Recently optical disc piracy, which has largely been an Asian plague, has intruded into Europe, its dark underside menacing the legal marketplace. Russia has now become a dangerous nesting ground for optical disk copying, with Russian-originated illegal DVDs intruding quickly into central and western Europe. A relentless counter-attack by the GVU is now in progress. We can thank the GVU for fighting on the front lines with tenacious vigilance against invaders dealing in home-burned optical discs, including CD-ROMs, VCDs and DVD-Rs. It's estimated that 70% of all pirated films in Germany are being distributed through the Internet. The GVU, in its counter measures, is tracking down Internet pirates who use webpages, auction sites, mailing lists and chatrooms to ply their illegitimate trade.

I want to offer public gratitude to the BVV, so skillfully led by Aki Birr. It is performing splendidly. A working dialogue between BVV and the German government has the promise of producing some visible success stories in the audiovisual industry here. I just had the pleasure of congratulating the BVV on its 20th anniversary.

The global rise of DVD as the public's favorite way to watch movies in the home has been nothing short of astounding. In Germany, DVD sales have increased 140%, 2001 over 2000. This huge uplift in revenues is a testament to the DVD's flawless fidelity to sight, sound and color which is the basis of its audience appeal. Which is why German and American producers and distributors have to enlarge our current state of solidarity, so that this valuable new option for watching movies is not desecrated by pirates.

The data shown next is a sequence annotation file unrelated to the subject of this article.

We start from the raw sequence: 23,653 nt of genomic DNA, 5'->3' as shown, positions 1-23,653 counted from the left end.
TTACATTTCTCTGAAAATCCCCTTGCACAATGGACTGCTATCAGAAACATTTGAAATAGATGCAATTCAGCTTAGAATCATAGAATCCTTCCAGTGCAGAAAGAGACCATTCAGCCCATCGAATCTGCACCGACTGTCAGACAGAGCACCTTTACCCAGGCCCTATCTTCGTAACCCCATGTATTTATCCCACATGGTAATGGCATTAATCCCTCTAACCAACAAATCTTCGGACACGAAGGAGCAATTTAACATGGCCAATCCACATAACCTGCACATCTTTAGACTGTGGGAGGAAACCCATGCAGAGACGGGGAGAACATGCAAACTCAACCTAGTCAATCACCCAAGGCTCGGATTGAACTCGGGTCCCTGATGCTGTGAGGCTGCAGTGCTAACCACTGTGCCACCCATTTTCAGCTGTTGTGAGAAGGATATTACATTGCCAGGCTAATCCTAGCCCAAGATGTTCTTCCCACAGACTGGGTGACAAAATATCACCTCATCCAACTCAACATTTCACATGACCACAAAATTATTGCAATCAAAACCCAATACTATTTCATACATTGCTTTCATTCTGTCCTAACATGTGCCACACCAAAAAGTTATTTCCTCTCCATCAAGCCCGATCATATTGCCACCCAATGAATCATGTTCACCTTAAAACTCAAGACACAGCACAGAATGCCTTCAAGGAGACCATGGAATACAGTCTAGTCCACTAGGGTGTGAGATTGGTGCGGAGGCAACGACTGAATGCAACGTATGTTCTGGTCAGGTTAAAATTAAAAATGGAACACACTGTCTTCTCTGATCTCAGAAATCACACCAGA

I came here to Munich to embrace my German colleagues who are refusing to be intimidated by a tidal wave of thievery. We are all threatened by an invasion whose weaponry is an Internet that can move movies illegitimately around the world at the speed of light. How do we conduct ourselves so that the Internet, can reach its great potential, instead of becoming a shoplifter's paradise.

We do it by constructing a brave new voice, an energized force. We must forge a Global Alliance, knitting together creative communities from all over the world. That Global Alliance is beginning to take hold. To Brussels on October 14 came representatives of anti-piracy groups from all over the European Union. They gathered to trade intelligence and form strategy in their common fight against thievery. We need now to tighten the bonds that bind us together by igniting a series of regional gatherings of anti-piracy experts in the European Union, North America, Latin America, Asia and Africa. Our joint cry should be: "We're mad as hell and we are not going to take it anymore."

We achieve victory by enlisting our governments in a broad mandate whose objective it is to cleanse the public marketplace of intruders, whether they come via the Internet or by truck or by train, or though the mails. We do it by never ever forgetting one ancient truth: If you cannot protect what you own, you don't own anything...."